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Blinken Responds to Putin’s ‘Irresponsible’ Withdrawal from Nuclear Agreement

“We’ll be watching carefully to see what Russia actually does,” Blinken said on Tuesday, moments after Putin’s state of the nation address, in which he also blamed the West for the war in Ukraine. “We’ll, of course, make sure that in any event we are postured appropriately for the security of our own country and that of our allies," the Secretary of State confirmed.

Russian President Vladimir Putin has declared that he is withdrawing Moscow’s participation in the Strategic Arms Reduction Treaty (New START), which is the last remaining nuclear arms control treaty between Russia and the United States. The two nations had previously agreed to extend the treaty through February 4, 2026.

New START limits all Russian deployed intercontinental-range nuclear weapons, including every Russian nuclear warhead that is loaded onto an intercontinental-range ballistic missile that can reach the United States in approximately 30 minutes. It also limits the deployed Avangard and the under development Sarmat, the two most operationally available of the Russian Federation’s new long-range nuclear weapons that can reach the United States.

U.S. Secretary of State Antony Blinken said Putin’s announcement is “deeply unfortunate and irresponsible”.  

“When the administration started, we extended New START because it was clearly in the security interests of our country and actually in the security interests of Russia,” said Blinken. “And that only underscores what an irresponsible action this is.”

During his address, Putin said that Russia needs to be ready to test nuclear weapons if the U.S. does so first. However, Putin ruled out Russia making a first nuclear strike.

Blinken said the U.S. remains ready to talk about strategic arms limitations at any time with Russia irrespective of anything else going on in the world or in U.S. Russia relations. “I think it matters that we continue to act responsibly in this area. It’s also something the rest of the world expects of us. But this decision, as I said, is both really unfortunate and very irresponsible, but we’ll be watching it closely.”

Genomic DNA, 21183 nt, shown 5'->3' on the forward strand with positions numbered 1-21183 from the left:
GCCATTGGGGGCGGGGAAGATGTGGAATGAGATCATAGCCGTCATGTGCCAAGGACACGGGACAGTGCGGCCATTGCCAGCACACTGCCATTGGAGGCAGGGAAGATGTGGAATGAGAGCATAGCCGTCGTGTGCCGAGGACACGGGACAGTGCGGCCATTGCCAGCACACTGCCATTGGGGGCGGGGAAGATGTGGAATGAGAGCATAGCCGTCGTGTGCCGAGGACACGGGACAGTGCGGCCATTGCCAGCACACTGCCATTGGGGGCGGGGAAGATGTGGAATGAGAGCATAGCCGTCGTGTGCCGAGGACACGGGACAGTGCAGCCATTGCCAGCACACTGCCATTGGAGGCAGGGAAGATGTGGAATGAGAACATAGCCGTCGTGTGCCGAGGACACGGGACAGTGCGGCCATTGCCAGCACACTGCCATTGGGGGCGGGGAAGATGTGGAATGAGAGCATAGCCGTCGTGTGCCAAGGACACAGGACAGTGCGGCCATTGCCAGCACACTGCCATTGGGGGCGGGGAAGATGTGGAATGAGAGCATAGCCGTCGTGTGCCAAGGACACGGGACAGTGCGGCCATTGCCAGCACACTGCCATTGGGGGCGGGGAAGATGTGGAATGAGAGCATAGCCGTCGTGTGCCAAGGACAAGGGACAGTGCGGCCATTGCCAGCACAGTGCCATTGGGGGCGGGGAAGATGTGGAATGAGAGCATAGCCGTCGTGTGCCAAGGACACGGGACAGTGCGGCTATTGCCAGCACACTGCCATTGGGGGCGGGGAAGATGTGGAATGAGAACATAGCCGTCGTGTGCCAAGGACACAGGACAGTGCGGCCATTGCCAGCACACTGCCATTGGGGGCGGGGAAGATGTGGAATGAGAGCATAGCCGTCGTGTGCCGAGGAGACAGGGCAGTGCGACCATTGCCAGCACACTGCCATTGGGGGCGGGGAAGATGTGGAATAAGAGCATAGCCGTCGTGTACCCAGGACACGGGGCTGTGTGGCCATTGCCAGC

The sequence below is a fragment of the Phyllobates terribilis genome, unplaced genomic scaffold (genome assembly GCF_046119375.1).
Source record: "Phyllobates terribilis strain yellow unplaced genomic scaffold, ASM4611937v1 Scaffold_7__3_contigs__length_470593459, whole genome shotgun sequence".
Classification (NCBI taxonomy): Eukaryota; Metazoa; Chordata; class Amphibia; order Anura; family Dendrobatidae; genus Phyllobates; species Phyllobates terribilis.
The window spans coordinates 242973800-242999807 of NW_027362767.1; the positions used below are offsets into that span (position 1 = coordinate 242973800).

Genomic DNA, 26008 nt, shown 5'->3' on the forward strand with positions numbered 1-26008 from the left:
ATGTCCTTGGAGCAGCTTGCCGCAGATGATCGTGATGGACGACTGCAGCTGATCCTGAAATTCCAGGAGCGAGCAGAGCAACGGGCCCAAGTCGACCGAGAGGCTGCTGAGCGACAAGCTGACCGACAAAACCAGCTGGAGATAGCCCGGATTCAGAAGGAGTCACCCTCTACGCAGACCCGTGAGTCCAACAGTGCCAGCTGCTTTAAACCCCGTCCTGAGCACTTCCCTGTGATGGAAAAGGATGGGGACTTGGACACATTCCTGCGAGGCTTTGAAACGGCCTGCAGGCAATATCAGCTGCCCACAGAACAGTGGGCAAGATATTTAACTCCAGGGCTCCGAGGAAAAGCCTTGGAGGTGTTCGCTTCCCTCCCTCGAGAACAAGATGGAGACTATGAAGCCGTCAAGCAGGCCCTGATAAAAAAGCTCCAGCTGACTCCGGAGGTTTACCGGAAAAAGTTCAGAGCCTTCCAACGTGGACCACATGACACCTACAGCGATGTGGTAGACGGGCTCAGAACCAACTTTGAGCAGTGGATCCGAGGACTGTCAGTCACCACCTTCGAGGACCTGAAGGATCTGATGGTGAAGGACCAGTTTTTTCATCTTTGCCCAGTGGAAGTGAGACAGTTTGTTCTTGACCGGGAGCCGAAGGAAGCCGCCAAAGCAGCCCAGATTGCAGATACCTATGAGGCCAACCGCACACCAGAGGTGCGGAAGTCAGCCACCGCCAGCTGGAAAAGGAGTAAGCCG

The New START Treaty first entered into force on February 5, 2011. Under the treaty, the United States and the Russian Federation had seven years to meet the treaty’s central limits on strategic offensive arms (by February 5, 2018) and are then obligated to maintain those limits for as long as the treaty remains in force.

Both the United States and the Russian Federation met the central limits of the New START Treaty by February 5, 2018, and have stayed at or below them ever since. Those limits are:

  • 700 deployed intercontinental ballistic missiles (ICBMs), deployed submarine-launched ballistic missiles (SLBMs), and deployed heavy bombers equipped for nuclear armaments;
  • 1,550 nuclear warheads on deployed ICBMs, deployed SLBMs, and deployed heavy bombers equipped for nuclear armaments (each such heavy bomber is counted as one warhead toward this limit);
  • 800 deployed and non-deployed ICBM launchers, SLBM launchers, and heavy bombers equipped for nuclear armaments.

“We’ll be watching carefully to see what Russia actually does,” Blinken said on Tuesday, moments after Putin’s state of the nation address, in which he also blamed the West for the war in Ukraine. “We’ll, of course, make sure that in any event we are postured appropriately for the security of our own country and that of our allies,” the Secretary of State confirmed.

author avatar
Kylie Bielby
Kylie Bielby has more than 20 years' experience in reporting and editing a wide range of security topics, covering geopolitical and policy analysis to international and country-specific trends and events. Before joining GTSC's Homeland Security Today staff, she was an editor and contributor for Jane's, and a columnist and managing editor for security and counter-terror publications.
Kylie Bielby
Kylie Bielby
Kylie Bielby has more than 20 years' experience in reporting and editing a wide range of security topics, covering geopolitical and policy analysis to international and country-specific trends and events. Before joining GTSC's Homeland Security Today staff, she was an editor and contributor for Jane's, and a columnist and managing editor for security and counter-terror publications.

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